You can measure the elation surrounding the Minnesota arrival of basketball star Alissa Pili in the beat of drums, the jingles of a dress and the tears streaming down a young mother's face.

"I'm gonna cry," Kayla Leo said. "No, I don't want to cry. Why am I gonna cry? No, I don't want to cry."

Spoiler alert: Leo cried.

The Plymouth mom was courtside at Target Center, dabbing away tears as she explained the significance of Pili's first-round WNBA draft by the Minnesota Lynx. Sitting beside her, Leo's 2-year-old daughter, Tala — in pigtails and a floral Samoan skirt known as a lavalava — fueled her mom's emotions.

What did Leo hope her daughter would see in Pili?

"That she can do it, too," Leo said. "Even the little Samoan girl in me is really, really excited."

Pili, the No. 8 overall draft pick, is from Alaska. Her family is Samoan and Iñupiaq, an Indigenous Alaskan people.

Everywhere she's played, Pili has drawn ecstatic crowds clamoring for selfies and autographs, particularly among local Indigenous and Polynesian communities, who rarely see themselves represented in these spaces. In the University of Utah shooting dynamo they embraced an athlete who exhibited both pride in her heritage and humility about her stature.

"Just this past season as my platform grew and I was being recognized more, I tried to acknowledge I am a role model to kids who share the culture," she told me. "It's a blessing to be in this position."

Pili had just set foot in Minnesota for the first time on Monday, still clad in her sweats and slides, when the Lynx threw her a surprise welcome party on the court. It entailed a drum circle and fancy shawl dancing, the presentation of necklaces, beaded earrings and a blanket, and Lt. Gov. Peggy Flanagan, a member of the White Earth Band of Ojibwe, announcing that she was Pili's newest "auntie."

"There's a lot of weight on your shoulders, but we're all going to help you carry that," Flanagan told the player. "I got your back."

Flanagan said she and her 11-year-old daughter burst into tears when the Lynx drafted Pili, whom they'd been cheering for all season. She believes the star will galvanize Native and Polynesian communities in Minnesota like the way that Caitlin Clark has driven the popularity of women's basketball to a fever pitch.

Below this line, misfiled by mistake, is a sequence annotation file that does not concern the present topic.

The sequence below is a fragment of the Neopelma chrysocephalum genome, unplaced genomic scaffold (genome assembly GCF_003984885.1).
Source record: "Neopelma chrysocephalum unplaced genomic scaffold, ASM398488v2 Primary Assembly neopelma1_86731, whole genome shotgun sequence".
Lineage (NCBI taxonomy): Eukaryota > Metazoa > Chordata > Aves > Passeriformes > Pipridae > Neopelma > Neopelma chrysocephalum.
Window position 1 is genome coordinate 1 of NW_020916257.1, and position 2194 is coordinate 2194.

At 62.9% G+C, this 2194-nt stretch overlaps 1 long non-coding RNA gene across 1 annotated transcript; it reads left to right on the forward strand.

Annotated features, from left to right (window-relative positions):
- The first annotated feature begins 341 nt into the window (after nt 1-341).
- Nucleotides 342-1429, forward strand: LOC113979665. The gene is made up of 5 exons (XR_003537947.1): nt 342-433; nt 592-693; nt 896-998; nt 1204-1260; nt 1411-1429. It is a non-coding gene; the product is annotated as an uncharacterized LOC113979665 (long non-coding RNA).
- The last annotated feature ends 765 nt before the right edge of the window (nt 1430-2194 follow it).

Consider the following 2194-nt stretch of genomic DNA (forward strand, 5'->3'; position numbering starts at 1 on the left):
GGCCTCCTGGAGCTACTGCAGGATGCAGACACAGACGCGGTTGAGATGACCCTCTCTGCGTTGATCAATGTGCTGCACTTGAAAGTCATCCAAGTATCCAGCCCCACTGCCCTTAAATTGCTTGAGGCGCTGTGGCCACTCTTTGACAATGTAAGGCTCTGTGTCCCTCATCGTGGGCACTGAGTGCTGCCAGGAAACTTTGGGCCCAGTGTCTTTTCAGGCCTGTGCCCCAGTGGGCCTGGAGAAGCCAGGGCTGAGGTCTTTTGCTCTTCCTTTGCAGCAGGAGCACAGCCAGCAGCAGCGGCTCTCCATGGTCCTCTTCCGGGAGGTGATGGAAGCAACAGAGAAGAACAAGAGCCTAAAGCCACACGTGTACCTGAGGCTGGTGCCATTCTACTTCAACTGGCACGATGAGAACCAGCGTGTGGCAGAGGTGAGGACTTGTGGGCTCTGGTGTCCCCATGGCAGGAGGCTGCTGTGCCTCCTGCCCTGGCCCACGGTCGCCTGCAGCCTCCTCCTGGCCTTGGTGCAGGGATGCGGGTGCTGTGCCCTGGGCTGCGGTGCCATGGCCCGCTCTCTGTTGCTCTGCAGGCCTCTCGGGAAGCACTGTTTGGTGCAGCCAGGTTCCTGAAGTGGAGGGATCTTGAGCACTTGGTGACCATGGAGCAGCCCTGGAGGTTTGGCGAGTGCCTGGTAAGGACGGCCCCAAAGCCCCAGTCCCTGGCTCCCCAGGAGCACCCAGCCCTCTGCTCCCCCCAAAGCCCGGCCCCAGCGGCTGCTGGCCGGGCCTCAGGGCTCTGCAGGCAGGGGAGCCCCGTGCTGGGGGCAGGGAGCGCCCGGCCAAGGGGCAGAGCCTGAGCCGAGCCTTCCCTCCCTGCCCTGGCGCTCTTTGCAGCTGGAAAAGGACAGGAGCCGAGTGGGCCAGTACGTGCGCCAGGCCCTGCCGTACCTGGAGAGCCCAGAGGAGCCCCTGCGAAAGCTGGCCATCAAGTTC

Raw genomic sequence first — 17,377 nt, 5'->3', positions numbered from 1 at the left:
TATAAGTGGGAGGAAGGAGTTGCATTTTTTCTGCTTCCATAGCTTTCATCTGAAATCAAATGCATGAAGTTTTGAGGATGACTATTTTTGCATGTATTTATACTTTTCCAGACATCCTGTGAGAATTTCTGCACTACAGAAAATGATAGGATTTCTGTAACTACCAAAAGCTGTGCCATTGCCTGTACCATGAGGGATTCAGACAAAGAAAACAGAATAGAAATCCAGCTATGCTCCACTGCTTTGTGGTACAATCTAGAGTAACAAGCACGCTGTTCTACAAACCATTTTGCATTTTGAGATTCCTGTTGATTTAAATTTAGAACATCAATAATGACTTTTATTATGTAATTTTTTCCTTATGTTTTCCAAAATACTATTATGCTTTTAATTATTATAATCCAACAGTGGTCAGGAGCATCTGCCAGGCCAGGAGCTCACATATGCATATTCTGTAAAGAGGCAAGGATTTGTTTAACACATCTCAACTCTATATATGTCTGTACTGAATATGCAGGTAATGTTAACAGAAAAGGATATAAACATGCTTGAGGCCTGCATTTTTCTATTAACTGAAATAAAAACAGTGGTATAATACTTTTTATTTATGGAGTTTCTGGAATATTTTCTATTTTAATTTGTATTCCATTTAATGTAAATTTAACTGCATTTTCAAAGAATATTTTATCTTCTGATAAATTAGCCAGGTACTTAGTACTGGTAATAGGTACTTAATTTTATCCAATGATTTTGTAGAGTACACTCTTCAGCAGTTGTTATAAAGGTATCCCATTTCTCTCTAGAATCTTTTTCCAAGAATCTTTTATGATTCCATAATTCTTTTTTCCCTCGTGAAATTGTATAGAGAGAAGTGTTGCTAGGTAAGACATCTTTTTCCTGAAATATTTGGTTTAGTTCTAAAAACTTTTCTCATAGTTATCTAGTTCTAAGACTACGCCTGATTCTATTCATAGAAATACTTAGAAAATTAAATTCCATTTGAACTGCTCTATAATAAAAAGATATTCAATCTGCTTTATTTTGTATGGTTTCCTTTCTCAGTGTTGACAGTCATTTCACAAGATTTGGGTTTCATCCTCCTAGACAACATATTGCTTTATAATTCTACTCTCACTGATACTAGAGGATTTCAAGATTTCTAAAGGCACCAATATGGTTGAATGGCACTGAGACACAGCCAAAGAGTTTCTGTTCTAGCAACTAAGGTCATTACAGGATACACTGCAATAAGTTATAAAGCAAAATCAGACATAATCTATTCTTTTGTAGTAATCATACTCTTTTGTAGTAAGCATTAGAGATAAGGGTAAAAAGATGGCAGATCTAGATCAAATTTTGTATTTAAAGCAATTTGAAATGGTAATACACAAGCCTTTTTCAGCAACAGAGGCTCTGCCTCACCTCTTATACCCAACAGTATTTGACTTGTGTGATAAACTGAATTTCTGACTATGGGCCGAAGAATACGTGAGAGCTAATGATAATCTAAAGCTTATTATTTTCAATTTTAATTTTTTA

Pili was put on the spot Monday when former Minnesota Vikings player Esera Tuaolo invited her to a traditional Samoan dance. Sporting a freshly gifted lavalava, she obliged. Pili held her own — thanks to years of performing those dances at countless weddings and graduations with her family.

"I was really surprised, I was not expecting all that," she said of the party. "It was a good surprise, a special moment. I felt very welcomed, especially coming to a place I haven't been before."

Tuaolo said one can't overstate the power of representation. He had the benefit of seeing other professional football players of Samoan ancestry break down barriers so he could pass through, such as quarterback Jack Thompson, aka "The Throwin' Samoan."

In 2002, Tuaolo announced he was gay, three years after he retired from the league, making him only the third former NFL player to come out. He said he did it to be happy, he said, as well as to inspire little boys in the closet they could navigate their identities and reach the highest echelons of sport.

Ultimately, of course, Pili will be judged for how she performs on the court.

Tuaolo's advice to her: "Don't let all the hype get to you. Just focus on what got you to the WNBA, and that's hard work, passion and love of the game."

He's hoping to someday welcome her to his family's condo in Bloomington for Hawaiian-style kalbi ribs and bond over their love of singing. (Tuaolo competed on "The Voice" and judging from TikTok videos, Pili can hit the notes, too.)

Pili said she does feel the weight of expectations but is excited to start her journey. And the adoration she's felt from her community is a mutual one.

"I try to show my respect to those who support me and look up to me," she said. "It makes me want to be better — a better person or player for them. It's pressure, but it's way more of a positive than anything else. It's an honor that they see me that way."

Many see a woman who embraces her identity. A tattoo she started when she was 15 runs the length of her right leg and bears Polynesian designs. On the night of the draft, she sported an off-the-shoulder dress with a gold tribal print skirt.

Lynx Coach Cheryl Reeve told me that the team wanted to assure Pili from the get-go that she can bring her whole, authentic self to the organization. That, Reeve said, "is the starting point."

Faamati Winey, a Dellwood business owner and high chief in her native Samoan village, said she and her friends plan to cheer on the Lynx at the home opener against Seattle on May 17. Winey estimated that the Samoan population in Minnesota is only in the several hundreds.

It's beyond her wildest dreams that her tiny community now has a sports icon they can call their own.

"With Samoans, you have a family everywhere you go," Winey said. "She's going to feel right at home. We're going to be her new family."